- Date published:
2:38 pm, August 8th, 2018 - 66 comments
Categories: Abuse of power, Deep stuff, democracy under attack, don brash, political alternatives, Politics - Tags: alex jones, lauren southern, stefan molyneux
We are into round two of the debate concerning the right to freedom of speech in Aotearoa New Zealand.
By a cruel twist of fate the subject matter is now Don Brash, former National Party leader, and who previously was the applicant for a super injunction that for a time prevented the publication of Nicky Hager’s book Hollow Men. Brash is also part of the free speech coalition an entity set up to preserve the rights of Lauren Southern and Stefan Molyneux to insult people and say what they like. If only Brash was as enthusiastic in protecting the rights of, for instance, Renae Maihi who is being sued by Bob Jones for pointing out that a recent column of his was abjectly racist.
And as Morgan Godfrey and Alexander Bisley have pointed out Brash only supports free speech as long as it is in English.
so, don brash is part of the free speech coalition. funny, because as @alexanderbisley points out, brash only supports free speech if it’s in english.
— Morgan Godfery (@MorganGodfery) July 9, 2018
But the subject of his speech was pretty innocuous. He should have been able to speak.
The question has been asked, can a leftie actually support Molyneux’s and Southern’s rights to freedom of speech but not Brash’s?
That is the situation I find myself in.
With regards to Molyneux and Southern I have said this:
This is why so many of us are so upset at Molyneux and Southern being given air time. Their claims are stupid, motivated by greed and malice, dangerous, and a threat to our settling sense of multiculturalism. Most of us want to improve our knowledge of and appreciation of different cultures because they add so much to our way of life. There is nothing to be afraid of.
I accept that New Zealand has some significant issues to work through but I do believe that we are basically on the right track. The last thing we need is a couple of fascists to attack what is a central tenet of our way of life.
And dang it but this leftie thinks that we should not have to allow publicly provided facilities to be used for the propagation of monetised hate speech with strict entry requirements. Especially if they have in the past deliberately picked fights with muslims and acted to disrupt the efforts of others to save refugees from drowning.
They were never stopped from talking. But I was happy for their ability to speak to be frustrated and for the response to them to be loud and passionate. Because to me their speech was clearly monetised hate speech and did not deserve to be treated in the same way as honestly held but ignorant views.
My objection to Southern and Molyneux was perfectly captured in this comment by the Failed Estate author Jim Parker:
There’s a pattern emerging. This woman, Milo, the Information Wars guy and Australia’s assortment of provocateurs have latched onto a business model. This involves calculatedly creating outrage to generate notoriety and ‘brand’ awareness. The politics is neither here nor there. What’s important is getting noticed and monetising that attention. It’s the desperate last days of neoliberalism and these outrage manufacturers are the ultimate expression of its bankruptcy as an idea.
Brash is a bit different. It is not so much a business model, just the overuse of the dogwhistle.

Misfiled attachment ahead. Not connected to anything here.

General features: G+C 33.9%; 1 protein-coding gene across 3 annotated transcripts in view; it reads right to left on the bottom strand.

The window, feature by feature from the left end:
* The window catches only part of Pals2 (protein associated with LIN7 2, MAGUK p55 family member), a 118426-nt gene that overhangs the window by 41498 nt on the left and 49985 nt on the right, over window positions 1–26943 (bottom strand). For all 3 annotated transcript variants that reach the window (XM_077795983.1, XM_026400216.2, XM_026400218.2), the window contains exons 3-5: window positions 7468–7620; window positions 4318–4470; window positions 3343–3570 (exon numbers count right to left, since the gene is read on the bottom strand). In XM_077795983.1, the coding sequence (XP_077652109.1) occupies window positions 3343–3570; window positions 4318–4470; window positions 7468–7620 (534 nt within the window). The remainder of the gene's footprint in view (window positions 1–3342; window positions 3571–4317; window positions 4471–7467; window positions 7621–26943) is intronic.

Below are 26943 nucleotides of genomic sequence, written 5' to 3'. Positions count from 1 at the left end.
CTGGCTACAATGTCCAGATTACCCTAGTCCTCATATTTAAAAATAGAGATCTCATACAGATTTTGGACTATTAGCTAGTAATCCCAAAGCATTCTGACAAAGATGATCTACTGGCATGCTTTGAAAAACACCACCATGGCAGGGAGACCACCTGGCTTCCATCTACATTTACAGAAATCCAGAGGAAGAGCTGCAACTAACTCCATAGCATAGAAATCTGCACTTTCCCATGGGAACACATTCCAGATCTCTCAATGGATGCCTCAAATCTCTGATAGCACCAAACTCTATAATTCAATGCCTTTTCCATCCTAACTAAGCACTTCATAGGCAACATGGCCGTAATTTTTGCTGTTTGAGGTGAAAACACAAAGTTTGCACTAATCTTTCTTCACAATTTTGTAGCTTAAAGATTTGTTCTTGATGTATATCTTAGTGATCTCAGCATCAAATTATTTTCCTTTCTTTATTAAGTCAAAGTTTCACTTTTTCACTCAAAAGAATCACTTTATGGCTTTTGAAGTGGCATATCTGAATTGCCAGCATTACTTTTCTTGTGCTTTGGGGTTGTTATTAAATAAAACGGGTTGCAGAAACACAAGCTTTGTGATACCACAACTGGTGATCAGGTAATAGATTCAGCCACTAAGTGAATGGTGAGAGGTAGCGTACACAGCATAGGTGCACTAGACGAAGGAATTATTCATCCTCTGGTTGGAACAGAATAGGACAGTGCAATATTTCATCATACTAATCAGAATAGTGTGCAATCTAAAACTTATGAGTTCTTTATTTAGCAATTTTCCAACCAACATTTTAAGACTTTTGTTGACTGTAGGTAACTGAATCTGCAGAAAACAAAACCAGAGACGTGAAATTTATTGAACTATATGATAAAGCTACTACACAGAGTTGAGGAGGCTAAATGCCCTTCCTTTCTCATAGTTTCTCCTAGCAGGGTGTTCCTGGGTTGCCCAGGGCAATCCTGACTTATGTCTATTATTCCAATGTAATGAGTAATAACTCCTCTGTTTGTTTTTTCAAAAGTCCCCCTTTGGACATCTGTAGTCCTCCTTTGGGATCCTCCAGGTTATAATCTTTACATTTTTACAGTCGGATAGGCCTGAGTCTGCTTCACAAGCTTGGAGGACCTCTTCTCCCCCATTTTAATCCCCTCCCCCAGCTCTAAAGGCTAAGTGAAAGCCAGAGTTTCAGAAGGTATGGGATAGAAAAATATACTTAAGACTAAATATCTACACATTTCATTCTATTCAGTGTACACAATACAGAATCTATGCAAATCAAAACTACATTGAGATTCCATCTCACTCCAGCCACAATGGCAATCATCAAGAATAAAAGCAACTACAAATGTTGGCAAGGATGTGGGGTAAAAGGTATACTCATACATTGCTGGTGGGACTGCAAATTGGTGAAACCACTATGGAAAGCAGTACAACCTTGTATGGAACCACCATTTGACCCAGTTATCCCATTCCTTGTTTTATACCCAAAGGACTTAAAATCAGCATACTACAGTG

And you have to draw a line. His speech, particularly about race relations, is often wrong, but at least he is attempting to drum up support for the use of conventional means to achieve his goals. Trying to get people to sign a petition that is recognised by statute is entirely different to trying to get people to riot for the sake of interesting youtube clips.
The problem is that thanks to the amplification of social media the current left right political split is so intense, and America shows what can happen when the left lose. The hard right in the States has become particularly emboldened, and race relations as well as the rights of minorities is suffering. The extreme right is very dangerous. Which is why the left is so focussed on them. There is a great deal at stake.
And elements of the right are so extreme.
Like Infowars. It is amazing that Alex Jones should have been able to create a business model out of what he was saying and I am not surprised that his social media feeds have been reversed. He was just too insane for words. This particular outstanding effort is today’s winner of the weirdest thing on the internet award but highlights what a waste of broadband he was.
But can I say the left is getting a bad rap out of this. We do not necessarily want to ban, just confront.
Like last Saturday in Auckland. A small group of Fascists gathered for a protest at Aotea Square. Unite Union obviously heard about it and turned up to oppose. Someone had designed a wonderful list of songs highlighting diversity and this was played loudly in the direction of the Tommy Robinson supporters. And people chose to celebrate diversity by dancing.
What was really interesting was the interaction between the groups. Initially interactions were tense. As time went by there was a great deal of interaction between the groups and a lot of individual discussions occurred. By the end of the protest both groups were on reasonable talking terms. It was a typical New Zealand scene. I don’t think any minds were changed. But both sides were prepared to defend and debate their points of view and in the case of Unite with style and passion.
So let Don speak. But don’t expect the left’s response to be quiet or respectful.